~Monica, UM-NSU CARD Mother’s Group
In the beginning, there I was at CARD 22 years ago. Soon after Dr. Alessandri formed what is known as the Dad’s group. When the Dad’s group formed, we were a group of 3, a small band of men with a fearless leader Dr. Alessandri explaining how we wound up in Holland, see book named “Welcome to Holland” By Emily Perl Kingsley. Here I am in a strange place with not knowing which direction was the right direction. There were many people telling me which way to go, but soon realized they were as lost as I, and they themselves just arrived in Holland. Deciphering all this information and trying to navigate Holland was time consuming and expensive. When the dad’s group formed headed by Dr Alessandri, it delivered to me the truth and clarity and the understanding it is never too late for the truth, and it’s never too late to get started. We are no longer a small group of dads but a Band of Brothers of many. 22 years ago I did not have what is available today, if you or someone you know are on that plane to Holland and when you land to find out where you are, I would hope that I or one of our Band of Brothers would be at the airport gate telling them there is a great group of dad’s “A Band of Brothers” and a place called the Dad’s Group at CARD where you can find the truth. We spread the word the best we can, but we need help.
~Mitchell, UM-NSU CARD Just for Dads Group
Mothers’ group is a place where I felt safe to vent without judgement where I felt I belonged. Sometimes is so hard to relate to family and friends who does not go through the same things we do as a family and you end up feeling casted out. However, UM-NSU CARD provided a safe space where I could finally share my worries and my hopes. As the saying goes it does take a village to raise a child, thank you for allowing me to find mine.
~Beatriz , UM-NSU CARD Mother’s Group
There is a French movie called "L'Auberge Espagnole" or "The Spanish Apartment" where college students from all over the world gather in Barcelona to study for a year and the author would describe it like this: "You will find there what everybody brings". I feel the same about the dad's group. We are all from different backgrounds and our kids are also all different and at different stages of their lives but we all share a common thing, we try to raise our kids to the best of our abilities for them to be the best they can be in the world they'll live in.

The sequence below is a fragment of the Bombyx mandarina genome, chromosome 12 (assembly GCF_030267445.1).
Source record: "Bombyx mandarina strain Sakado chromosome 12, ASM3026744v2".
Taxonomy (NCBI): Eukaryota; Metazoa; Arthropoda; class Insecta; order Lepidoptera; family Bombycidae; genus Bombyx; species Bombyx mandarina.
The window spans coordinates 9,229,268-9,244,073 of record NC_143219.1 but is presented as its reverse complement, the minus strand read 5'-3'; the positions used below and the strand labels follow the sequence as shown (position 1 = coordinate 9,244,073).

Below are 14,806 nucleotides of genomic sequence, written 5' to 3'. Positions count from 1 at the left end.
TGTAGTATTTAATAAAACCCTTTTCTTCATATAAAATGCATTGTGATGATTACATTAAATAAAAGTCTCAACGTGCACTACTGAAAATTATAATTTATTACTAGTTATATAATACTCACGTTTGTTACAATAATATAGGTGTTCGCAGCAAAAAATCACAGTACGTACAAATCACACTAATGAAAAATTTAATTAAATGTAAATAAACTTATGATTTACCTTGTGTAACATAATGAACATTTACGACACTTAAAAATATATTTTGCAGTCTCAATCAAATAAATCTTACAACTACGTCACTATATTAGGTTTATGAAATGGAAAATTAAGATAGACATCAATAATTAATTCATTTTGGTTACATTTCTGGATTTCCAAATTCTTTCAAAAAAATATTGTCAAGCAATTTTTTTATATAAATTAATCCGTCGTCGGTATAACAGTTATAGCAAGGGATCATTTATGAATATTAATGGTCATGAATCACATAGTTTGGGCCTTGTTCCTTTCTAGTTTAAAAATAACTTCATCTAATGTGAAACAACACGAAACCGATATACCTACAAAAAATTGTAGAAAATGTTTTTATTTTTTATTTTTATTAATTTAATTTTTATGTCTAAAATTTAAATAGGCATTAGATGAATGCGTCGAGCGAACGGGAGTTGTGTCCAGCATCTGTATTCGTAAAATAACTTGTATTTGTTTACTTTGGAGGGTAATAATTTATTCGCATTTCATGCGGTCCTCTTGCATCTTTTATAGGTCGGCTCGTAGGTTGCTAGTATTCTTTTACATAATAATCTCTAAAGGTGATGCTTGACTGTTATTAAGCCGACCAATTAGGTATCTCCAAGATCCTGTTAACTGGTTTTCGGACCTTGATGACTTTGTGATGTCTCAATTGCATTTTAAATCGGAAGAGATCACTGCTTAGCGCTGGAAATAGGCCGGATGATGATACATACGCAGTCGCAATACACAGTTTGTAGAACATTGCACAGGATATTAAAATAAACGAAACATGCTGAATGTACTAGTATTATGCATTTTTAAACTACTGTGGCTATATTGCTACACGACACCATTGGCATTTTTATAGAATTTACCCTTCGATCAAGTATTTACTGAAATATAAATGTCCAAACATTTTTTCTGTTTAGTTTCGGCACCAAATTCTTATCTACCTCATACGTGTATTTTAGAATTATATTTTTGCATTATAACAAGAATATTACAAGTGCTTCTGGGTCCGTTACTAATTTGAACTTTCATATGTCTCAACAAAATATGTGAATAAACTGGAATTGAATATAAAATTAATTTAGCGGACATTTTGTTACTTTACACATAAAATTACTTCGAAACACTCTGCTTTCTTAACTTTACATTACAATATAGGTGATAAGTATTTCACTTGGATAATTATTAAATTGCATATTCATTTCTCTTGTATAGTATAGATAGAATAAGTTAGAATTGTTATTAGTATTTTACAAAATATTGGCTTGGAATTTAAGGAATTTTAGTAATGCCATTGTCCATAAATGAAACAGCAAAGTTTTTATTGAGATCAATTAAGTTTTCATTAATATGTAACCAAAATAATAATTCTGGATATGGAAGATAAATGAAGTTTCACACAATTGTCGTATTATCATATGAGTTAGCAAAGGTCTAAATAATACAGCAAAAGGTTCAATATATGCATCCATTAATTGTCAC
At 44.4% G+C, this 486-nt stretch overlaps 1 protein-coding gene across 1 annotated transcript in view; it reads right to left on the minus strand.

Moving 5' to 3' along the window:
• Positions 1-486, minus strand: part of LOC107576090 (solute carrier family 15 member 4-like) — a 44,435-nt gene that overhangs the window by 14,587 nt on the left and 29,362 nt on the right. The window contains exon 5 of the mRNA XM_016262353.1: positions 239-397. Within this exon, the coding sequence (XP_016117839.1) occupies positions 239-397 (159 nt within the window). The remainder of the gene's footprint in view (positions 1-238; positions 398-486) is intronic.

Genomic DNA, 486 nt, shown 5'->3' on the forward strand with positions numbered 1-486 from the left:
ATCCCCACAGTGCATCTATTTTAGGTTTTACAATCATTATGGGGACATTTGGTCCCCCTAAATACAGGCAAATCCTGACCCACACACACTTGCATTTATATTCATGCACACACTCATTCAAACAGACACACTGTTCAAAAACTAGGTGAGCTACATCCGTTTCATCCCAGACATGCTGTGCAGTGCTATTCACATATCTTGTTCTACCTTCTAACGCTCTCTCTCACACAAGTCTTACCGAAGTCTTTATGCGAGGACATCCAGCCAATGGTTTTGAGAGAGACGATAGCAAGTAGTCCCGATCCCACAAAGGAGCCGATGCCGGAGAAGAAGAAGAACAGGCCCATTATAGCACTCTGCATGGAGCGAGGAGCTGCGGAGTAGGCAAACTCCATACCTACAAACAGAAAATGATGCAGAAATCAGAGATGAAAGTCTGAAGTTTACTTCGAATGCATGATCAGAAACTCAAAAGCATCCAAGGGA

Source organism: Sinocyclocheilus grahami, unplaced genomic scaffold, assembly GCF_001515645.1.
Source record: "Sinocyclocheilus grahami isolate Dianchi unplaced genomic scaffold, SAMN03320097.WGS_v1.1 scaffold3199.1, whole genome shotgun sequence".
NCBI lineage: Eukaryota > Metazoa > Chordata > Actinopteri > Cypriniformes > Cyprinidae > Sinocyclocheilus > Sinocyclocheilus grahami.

The Dad's group is a moment of exchange. Dads with older kids will tell you about their experiences and their "tips and tricks". Younger dads will come and share about their learning curve as well. It is about schools, about finance, about responsibilities, it is about family life, balance, crisis, exhaustion, joys, achievements, and milestones. It is about sharing with people that can understand and relate.
A French humorist once said: "It is a pleasure to be understood by people that understand things we don't understand". I am a dad of a kid in the spectrum and before going to the dad's group I did not even know the proper words to express myself. Apparently, you say, "in the spectrum" and "neurotypical" not "autistic" and "normal". I learnt about therapies like ABA, Speech, Occupational. I learnt about insurance, grants, and many other things. I also learnt that about 1 in 54 kids in the US is in the spectrum and that they desperately need resources and that the state budget has not increased in years. Worse, I see that people that have dedicated their life to the caring of these kids have to fight to keep these resources available.
One day, I went to the pediatrician with an 18-month-old baby and she told us to check on autism. We went to Cards at UM where it was confirmed. The moment that follows is usually two parents looking at each other saying: "Now what?" but by chance, we have also been given a list of resources that we can use. I saw the Dad's group, it sounded like something cool and I have been part of it ever since. After a few sessions, I realized that some dad's had it figured out and that others were lost, I noticed how good it was for us dads, to be able to share our stories and support each other in a very special environment. I am glad someone one day thought that doing this would be cool and useful and I am truly grateful. I hope this group will continue to grow, so many more dads now and in the future will be able to get the help they need.
Jean-Baptiste Ramet, father of Adrian, a 4-year-old non-verbal kid in the spectrum that is the joy of his family and an awesome older brother.
~JB, UM-NSU CARD Just for Dads Group